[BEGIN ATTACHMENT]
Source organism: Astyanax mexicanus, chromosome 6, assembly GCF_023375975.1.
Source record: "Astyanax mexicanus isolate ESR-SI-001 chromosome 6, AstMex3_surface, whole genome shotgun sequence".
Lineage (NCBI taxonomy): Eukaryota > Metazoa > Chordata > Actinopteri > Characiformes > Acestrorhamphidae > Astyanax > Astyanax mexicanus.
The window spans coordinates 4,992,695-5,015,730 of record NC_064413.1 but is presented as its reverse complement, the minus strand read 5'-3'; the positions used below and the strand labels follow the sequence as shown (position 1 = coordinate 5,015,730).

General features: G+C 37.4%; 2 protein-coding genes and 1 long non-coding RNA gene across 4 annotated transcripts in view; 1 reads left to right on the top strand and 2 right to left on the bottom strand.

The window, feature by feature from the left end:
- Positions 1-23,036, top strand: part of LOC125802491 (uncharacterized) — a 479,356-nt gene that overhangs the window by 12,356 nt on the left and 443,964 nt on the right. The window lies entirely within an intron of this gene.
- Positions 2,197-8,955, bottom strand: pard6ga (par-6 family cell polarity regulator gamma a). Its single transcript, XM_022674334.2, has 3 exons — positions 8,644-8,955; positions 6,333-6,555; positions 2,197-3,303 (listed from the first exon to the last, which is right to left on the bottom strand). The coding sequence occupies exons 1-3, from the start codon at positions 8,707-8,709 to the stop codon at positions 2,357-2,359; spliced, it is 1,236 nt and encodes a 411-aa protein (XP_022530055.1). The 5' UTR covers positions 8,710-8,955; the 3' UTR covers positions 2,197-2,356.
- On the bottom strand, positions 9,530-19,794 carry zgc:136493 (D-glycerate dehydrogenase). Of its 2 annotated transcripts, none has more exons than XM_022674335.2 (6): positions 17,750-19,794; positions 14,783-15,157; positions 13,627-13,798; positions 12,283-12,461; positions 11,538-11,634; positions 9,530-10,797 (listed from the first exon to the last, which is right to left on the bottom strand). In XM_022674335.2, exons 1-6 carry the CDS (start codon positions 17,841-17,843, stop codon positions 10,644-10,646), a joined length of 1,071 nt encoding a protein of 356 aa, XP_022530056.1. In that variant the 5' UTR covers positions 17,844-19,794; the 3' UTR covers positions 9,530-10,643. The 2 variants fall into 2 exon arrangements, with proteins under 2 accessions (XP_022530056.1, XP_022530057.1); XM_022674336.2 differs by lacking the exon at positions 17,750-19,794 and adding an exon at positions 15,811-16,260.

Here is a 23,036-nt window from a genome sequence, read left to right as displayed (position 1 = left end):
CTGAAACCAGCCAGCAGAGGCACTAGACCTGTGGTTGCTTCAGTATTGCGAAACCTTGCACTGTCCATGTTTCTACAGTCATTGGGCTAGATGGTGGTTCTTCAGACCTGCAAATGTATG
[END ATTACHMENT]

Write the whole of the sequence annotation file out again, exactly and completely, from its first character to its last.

Source organism: Astyanax mexicanus, chromosome 6, assembly GCF_023375975.1.
Source record: "Astyanax mexicanus isolate ESR-SI-001 chromosome 6, AstMex3_surface, whole genome shotgun sequence".
Lineage (NCBI taxonomy): Eukaryota > Metazoa > Chordata > Actinopteri > Characiformes > Acestrorhamphidae > Astyanax > Astyanax mexicanus.
The window spans coordinates 4,992,695-5,015,730 of record NC_064413.1 but is presented as its reverse complement, the minus strand read 5'-3'; the positions used below and the strand labels follow the sequence as shown (position 1 = coordinate 5,015,730).

General features: G+C 37.4%; 2 protein-coding genes and 1 long non-coding RNA gene across 4 annotated transcripts in view; 1 reads left to right on the top strand and 2 right to left on the bottom strand.

The window, feature by feature from the left end:
- Positions 1-23,036, top strand: part of LOC125802491 (uncharacterized) — a 479,356-nt gene that overhangs the window by 12,356 nt on the left and 443,964 nt on the right. The window lies entirely within an intron of this gene.
- Positions 2,197-8,955, bottom strand: pard6ga (par-6 family cell polarity regulator gamma a). Its single transcript, XM_022674334.2, has 3 exons — positions 8,644-8,955; positions 6,333-6,555; positions 2,197-3,303 (listed from the first exon to the last, which is right to left on the bottom strand). The coding sequence occupies exons 1-3, from the start codon at positions 8,707-8,709 to the stop codon at positions 2,357-2,359; spliced, it is 1,236 nt and encodes a 411-aa protein (XP_022530055.1). The 5' UTR covers positions 8,710-8,955; the 3' UTR covers positions 2,197-2,356.
- On the bottom strand, positions 9,530-19,794 carry zgc:136493 (D-glycerate dehydrogenase). Of its 2 annotated transcripts, none has more exons than XM_022674335.2 (6): positions 17,750-19,794; positions 14,783-15,157; positions 13,627-13,798; positions 12,283-12,461; positions 11,538-11,634; positions 9,530-10,797 (listed from the first exon to the last, which is right to left on the bottom strand). In XM_022674335.2, exons 1-6 carry the CDS (start codon positions 17,841-17,843, stop codon positions 10,644-10,646), a joined length of 1,071 nt encoding a protein of 356 aa, XP_022530056.1. In that variant the 5' UTR covers positions 17,844-19,794; the 3' UTR covers positions 9,530-10,643. The 2 variants fall into 2 exon arrangements, with proteins under 2 accessions (XP_022530056.1, XP_022530057.1); XM_022674336.2 differs by lacking the exon at positions 17,750-19,794 and adding an exon at positions 15,811-16,260.

Here is a 23,036-nt window from a genome sequence, read left to right as displayed (position 1 = left end):
CTGAAACCAGCCAGCAGAGGCACTAGACCTGTGGTTGCTTCAGTATTGCGAAACCTTGCACTGTCCATGTTTCTACAGTCATTGGGCTAGATGGTGGTTCTTCAGACCTGCAAATGTATG